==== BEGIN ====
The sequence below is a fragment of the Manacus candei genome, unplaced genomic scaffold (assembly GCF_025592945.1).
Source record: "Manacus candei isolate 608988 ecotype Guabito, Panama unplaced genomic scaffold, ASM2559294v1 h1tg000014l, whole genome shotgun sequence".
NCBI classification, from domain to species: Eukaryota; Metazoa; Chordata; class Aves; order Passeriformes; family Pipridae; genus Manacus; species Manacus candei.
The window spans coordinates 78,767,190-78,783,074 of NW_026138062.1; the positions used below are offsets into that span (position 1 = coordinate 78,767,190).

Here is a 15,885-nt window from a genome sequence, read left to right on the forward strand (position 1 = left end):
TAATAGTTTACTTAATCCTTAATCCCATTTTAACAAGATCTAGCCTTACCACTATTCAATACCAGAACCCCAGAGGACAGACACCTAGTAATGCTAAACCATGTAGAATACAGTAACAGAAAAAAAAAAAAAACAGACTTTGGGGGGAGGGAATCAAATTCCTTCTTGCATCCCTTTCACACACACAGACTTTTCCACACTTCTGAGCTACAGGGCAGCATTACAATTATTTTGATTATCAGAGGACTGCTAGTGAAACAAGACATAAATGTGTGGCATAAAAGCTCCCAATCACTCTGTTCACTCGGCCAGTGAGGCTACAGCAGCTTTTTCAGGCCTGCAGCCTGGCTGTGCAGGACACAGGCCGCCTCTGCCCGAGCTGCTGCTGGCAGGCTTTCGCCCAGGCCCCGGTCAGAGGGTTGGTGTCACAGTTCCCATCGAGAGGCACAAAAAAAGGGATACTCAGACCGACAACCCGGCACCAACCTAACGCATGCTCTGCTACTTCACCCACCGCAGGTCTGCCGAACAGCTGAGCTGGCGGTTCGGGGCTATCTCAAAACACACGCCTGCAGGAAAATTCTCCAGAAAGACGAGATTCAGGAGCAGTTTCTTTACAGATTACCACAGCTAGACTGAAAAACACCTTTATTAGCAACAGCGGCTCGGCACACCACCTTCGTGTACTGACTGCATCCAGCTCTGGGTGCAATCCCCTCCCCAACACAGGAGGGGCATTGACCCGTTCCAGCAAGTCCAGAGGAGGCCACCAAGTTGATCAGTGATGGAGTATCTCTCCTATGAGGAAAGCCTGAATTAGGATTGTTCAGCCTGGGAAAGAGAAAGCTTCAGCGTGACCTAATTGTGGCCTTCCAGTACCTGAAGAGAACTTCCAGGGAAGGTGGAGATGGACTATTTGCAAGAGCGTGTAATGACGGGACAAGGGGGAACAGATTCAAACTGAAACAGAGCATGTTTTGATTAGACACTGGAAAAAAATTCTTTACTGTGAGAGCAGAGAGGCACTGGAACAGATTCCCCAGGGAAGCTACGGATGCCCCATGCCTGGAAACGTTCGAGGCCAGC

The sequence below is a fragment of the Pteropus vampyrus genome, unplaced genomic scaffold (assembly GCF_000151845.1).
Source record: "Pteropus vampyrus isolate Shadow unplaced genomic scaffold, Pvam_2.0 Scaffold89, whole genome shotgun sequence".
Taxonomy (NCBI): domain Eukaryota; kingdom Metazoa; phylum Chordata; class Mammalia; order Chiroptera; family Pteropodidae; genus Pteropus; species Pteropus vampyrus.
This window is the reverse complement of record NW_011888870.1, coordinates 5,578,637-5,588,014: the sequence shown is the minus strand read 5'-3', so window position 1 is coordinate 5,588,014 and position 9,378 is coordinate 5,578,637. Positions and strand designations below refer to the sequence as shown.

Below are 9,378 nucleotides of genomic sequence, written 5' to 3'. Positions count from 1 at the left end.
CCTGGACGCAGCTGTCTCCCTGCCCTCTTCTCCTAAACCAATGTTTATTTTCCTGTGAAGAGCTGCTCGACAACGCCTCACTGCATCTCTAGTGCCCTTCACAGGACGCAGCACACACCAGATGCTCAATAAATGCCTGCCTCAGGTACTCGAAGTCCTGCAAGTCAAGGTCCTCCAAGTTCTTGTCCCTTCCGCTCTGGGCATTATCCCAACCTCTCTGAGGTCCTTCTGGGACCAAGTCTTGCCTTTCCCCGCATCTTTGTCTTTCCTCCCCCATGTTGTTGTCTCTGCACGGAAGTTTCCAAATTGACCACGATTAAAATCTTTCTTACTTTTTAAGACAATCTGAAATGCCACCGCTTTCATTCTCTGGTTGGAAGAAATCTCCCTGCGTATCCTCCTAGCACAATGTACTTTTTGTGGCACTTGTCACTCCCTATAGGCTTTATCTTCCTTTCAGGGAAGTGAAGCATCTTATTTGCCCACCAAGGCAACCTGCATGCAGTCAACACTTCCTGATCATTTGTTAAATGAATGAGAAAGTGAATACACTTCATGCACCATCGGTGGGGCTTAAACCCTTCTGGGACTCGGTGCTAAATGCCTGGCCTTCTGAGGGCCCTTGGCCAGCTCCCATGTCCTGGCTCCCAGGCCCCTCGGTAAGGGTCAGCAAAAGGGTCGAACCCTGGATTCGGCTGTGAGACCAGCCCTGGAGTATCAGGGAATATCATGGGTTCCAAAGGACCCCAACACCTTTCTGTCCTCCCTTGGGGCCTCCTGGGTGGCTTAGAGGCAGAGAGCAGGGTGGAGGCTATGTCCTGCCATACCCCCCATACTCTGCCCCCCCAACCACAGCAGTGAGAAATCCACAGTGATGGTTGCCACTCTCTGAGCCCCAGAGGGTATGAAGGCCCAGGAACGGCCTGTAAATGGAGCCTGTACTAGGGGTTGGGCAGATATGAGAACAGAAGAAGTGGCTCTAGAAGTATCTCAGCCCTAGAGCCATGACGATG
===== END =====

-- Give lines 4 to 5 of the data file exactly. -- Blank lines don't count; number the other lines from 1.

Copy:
The window spans coordinates 78,767,190-78,783,074 of NW_026138062.1; the positions used below are offsets into that span (position 1 = coordinate 78,767,190).

Here is a 15,885-nt window from a genome sequence, read left to right on the forward strand (position 1 = left end):